Teaching Academy Fellows extend the reach of the Academy staff by regularly teaching short courses. We thank them deeply.
Dr. Michaela Burkardt is a college professor of physics. Her teaching includes Introductory Physics for majors in the physical sciences and in life sciences. She has been recognized with three outstanding faculty awards from the College of Arts and Sciences. From 2009–2010, Michaela worked as a faculty developer at the Teaching Academy focusing on promoting evidence-based teaching in the STEM disciplines (science, technology, engineering, and mathematics). She also advocates for instructors to include undergraduate learning assistants (PLAs) as partners in teaching. Michaela teaches a short course about teaching and learning in the STEM disciplines.
Dr. Laura Madson joined the faculty of the Psychology Department in the College of Arts and Sciences in August 1996. Shortly thereafter, she learned about Team-based Learning at the Teaching Academy. Laura has been a dyed-in-the-wool practitioner of Team-based Learning ever since. She now teaches 300–400 Introduction to Psychology students every academic year using Team-based Learning, has written a textbook specifically for use in her Team-based Learning intro psych classes, and co-teaches regular workshops on Team-based Learning for the Teaching Academy. She also offers occasional book discussion groups on provocative publications in higher education. Laura is delighted to serve as a Teaching Academy fellow because, in her words, “Everything useful that I know about teaching I learned at the Teaching Academy.”
Dr. James McAteer is a professor in the Astronomy Department in the College of Arts and Sciences. He carries out research in studies of the Sun and its influence on Earth, funded by NASA and NSF. Like many others, he had no prior background in teaching when he started on his first lecture course at Trinity College Dublin, Ireland, in 2008. Upon realizing he knew little about the research in effective teaching, he came to NMSU in 2010 with a new and open mind to focus on how students learn, rather than how professors teach. James completed the Teaching Scholars course and a Team-Based Learning (TBL) course; as a result he began to incorporate clickers, you-you’all-us, and teamwork in his astronomy courses at all levels. In 2012, James threw himself headfirst into adopting TBL into one of his classes. With this approach he won a NSF-Career award in 2013 that focused on developing the TBL environment to maximize student learning in classes with a large diversity of student backgrounds and expectations. James co-teaches TBL workshops for the Teaching Academy.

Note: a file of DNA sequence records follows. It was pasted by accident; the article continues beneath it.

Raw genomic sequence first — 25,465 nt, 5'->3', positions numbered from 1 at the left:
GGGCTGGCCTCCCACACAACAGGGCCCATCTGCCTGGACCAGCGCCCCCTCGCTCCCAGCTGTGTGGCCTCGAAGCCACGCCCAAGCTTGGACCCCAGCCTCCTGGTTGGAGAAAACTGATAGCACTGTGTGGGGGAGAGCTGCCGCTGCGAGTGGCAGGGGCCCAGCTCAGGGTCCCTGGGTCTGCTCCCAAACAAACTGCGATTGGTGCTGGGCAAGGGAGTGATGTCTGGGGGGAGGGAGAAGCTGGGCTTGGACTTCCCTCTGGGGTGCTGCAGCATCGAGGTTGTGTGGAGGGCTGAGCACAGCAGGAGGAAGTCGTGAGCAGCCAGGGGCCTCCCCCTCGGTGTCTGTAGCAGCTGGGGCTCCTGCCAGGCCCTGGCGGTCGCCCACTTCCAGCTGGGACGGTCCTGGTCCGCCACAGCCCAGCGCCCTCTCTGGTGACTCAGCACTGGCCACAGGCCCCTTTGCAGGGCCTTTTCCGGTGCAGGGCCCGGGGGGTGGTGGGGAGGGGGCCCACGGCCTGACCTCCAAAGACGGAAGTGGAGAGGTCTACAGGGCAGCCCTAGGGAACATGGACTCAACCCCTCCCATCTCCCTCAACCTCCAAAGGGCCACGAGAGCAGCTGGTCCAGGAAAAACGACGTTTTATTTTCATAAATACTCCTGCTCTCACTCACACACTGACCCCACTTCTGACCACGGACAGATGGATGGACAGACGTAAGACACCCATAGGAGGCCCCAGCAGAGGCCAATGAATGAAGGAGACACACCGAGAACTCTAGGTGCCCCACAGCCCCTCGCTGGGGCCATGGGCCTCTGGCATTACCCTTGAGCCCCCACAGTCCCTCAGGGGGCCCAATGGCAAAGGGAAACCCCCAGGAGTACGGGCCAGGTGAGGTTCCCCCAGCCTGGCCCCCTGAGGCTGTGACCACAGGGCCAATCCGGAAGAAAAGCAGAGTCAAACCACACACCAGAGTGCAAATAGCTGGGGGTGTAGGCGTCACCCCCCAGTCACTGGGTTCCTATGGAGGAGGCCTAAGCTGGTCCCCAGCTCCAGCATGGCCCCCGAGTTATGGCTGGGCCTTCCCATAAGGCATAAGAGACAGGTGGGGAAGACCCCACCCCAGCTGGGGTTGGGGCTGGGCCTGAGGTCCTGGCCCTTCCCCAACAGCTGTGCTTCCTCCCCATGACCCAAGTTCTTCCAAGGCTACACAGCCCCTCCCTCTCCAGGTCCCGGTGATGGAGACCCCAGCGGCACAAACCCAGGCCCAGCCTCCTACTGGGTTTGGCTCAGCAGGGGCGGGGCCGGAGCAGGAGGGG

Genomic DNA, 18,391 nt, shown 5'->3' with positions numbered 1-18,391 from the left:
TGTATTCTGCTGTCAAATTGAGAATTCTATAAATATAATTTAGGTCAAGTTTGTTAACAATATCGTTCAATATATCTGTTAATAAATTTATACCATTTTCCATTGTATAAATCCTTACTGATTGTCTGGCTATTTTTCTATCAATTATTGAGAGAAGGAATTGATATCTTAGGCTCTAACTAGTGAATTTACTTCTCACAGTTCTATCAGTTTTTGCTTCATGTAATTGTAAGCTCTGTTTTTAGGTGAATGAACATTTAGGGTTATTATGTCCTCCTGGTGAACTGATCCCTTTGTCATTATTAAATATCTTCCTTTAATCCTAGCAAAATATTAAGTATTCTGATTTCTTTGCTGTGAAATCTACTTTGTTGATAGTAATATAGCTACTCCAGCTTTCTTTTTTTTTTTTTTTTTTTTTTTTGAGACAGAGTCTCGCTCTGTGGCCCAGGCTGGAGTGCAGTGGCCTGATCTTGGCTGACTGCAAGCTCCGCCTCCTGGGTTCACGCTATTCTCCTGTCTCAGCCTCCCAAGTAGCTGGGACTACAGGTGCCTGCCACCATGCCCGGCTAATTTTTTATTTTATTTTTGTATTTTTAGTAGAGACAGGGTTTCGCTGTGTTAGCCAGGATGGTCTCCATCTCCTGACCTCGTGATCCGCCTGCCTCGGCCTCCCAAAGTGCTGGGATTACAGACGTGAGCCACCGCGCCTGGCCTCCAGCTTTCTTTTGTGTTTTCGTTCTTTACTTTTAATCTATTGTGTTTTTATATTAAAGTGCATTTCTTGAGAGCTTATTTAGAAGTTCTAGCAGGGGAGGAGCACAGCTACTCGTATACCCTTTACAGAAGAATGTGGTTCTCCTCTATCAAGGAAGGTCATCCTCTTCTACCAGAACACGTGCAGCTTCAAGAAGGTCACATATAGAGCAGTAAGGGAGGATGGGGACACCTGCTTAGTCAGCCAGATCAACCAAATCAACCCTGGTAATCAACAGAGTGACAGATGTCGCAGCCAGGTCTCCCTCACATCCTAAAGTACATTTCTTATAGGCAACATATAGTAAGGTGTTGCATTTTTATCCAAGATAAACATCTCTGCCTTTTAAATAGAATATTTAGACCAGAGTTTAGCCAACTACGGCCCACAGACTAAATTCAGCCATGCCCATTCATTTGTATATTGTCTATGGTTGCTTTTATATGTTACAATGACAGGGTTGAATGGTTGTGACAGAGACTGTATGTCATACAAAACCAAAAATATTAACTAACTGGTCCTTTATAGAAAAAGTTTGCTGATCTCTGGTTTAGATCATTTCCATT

Dr. Martha C. Mitchell is a professor of chemical and materials engineering in the College of Engineering at NMSU. Martha has served as department head of Chemical Engineering and associate dean for research in the College of Engineering. She is currently the diversity director for the National Science Foundation Engineering Research Center for Bio-mediated and Bio-inspired Geotechnics. She was the principal investigator for an NSF ADVANCE PAID grant that disseminated the initiatives from the NSF ADVANCE grant at NMSU to New Mexico Tech, the University of New Mexico, and Los Alamos National Laboratory. In 2015, Martha received the Teaching Academy Outstanding Mentor Award for her work mentoring faculty at NMSU. She has served as a mentor in the Teaching Academy’s one-on-one and Advancing Leaders mentoring programs for multiple years and now co-teaches Team Mentoring for Faculty New to NMSU.
Niki Mott is an English instructor with NMSU and DACC. Her first career was in journalism, with newspapers including The Wall Street Journal and The Denver Post. She returned to school to become an educator when she felt public schools were not engaging her sons, who were “different learners.” Since earning an M.Ed. in Missouri and an M.A. at NMSU, her quest to learn methods for effectively engaging a variety of learners led her to the Teaching Academy, where she focuses on Team-based Learning, active learning, equity, and diversity among many other strategies offered at her “second home.” A facilitator-trainee with Speaking Circles International, founded by Lee Glickstein, she continues her focus on engaging and connecting with each student. At the Academy, she teaches the short course, How to Teach and Speak with Ease and Impact.